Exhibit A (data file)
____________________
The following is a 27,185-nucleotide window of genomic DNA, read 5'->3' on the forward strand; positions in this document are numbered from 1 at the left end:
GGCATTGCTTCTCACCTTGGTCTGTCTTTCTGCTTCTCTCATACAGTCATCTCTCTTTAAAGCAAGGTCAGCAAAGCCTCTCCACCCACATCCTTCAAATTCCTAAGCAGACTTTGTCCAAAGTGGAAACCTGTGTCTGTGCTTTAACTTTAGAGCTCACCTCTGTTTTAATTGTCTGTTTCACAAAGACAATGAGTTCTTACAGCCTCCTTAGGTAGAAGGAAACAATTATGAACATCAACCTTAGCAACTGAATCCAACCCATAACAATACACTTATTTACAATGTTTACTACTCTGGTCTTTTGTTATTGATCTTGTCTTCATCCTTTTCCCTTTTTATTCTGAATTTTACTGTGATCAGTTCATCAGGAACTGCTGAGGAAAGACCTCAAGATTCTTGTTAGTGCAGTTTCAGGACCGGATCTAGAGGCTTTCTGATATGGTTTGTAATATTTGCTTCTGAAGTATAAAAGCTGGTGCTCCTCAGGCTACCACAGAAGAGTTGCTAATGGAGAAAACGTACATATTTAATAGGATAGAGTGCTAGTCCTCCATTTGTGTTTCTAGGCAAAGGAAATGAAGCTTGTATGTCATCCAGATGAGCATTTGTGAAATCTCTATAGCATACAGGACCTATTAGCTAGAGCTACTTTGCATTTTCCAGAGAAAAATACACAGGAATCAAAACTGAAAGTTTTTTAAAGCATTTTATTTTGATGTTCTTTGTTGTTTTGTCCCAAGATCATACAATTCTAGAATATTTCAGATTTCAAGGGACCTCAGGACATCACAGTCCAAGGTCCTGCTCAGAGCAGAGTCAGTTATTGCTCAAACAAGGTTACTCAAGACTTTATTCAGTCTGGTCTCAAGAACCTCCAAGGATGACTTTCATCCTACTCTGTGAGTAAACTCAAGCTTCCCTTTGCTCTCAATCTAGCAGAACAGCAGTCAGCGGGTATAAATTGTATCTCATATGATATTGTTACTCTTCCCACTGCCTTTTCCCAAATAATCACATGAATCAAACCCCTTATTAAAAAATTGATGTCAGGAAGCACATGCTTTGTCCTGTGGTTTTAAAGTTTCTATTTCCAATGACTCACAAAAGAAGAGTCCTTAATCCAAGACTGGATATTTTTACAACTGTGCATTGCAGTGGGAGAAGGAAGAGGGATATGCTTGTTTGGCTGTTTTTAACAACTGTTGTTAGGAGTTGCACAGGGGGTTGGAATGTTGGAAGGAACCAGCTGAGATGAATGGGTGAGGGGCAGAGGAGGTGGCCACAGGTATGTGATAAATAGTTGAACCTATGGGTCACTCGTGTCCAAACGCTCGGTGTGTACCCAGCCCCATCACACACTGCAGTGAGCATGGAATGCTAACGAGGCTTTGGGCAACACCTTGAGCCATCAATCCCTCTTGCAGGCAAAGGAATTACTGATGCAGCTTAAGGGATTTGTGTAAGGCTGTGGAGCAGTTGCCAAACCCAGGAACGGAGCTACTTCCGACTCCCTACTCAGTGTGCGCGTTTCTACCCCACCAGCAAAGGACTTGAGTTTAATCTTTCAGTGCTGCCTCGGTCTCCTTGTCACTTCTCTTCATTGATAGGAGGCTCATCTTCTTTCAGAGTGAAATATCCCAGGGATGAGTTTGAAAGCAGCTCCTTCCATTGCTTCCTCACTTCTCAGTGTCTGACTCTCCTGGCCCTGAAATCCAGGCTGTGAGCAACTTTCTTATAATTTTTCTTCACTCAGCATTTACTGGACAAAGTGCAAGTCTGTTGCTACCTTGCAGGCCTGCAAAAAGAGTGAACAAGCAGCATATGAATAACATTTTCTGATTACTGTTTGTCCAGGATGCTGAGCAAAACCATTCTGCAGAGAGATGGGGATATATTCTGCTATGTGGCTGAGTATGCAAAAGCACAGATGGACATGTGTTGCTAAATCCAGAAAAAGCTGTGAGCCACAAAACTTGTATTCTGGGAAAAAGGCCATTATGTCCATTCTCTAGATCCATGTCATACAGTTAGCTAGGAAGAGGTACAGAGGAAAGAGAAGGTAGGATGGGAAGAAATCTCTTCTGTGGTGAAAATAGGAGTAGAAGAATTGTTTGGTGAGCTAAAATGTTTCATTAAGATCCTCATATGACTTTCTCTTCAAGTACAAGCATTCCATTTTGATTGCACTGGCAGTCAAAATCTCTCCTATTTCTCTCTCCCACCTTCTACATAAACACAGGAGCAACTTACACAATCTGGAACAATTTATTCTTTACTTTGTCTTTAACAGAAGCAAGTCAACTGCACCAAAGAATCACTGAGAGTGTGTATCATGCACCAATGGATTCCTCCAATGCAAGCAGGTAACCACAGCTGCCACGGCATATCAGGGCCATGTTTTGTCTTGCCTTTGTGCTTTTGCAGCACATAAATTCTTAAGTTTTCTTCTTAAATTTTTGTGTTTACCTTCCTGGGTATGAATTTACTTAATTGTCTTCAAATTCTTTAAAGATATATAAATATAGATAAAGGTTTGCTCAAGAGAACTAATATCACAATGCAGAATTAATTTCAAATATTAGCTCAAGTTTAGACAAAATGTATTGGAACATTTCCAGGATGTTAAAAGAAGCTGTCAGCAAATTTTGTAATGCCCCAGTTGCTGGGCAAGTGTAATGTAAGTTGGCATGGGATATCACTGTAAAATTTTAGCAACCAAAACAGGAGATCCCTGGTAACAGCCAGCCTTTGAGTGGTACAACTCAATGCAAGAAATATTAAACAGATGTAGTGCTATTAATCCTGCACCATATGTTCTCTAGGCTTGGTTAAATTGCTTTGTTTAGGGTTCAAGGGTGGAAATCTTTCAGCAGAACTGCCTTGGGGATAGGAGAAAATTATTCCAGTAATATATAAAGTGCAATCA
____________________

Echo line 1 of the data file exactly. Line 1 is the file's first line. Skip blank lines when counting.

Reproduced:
The following is a 27,185-nucleotide window of genomic DNA, read 5'->3' on the forward strand; positions in this document are numbered from 1 at the left end: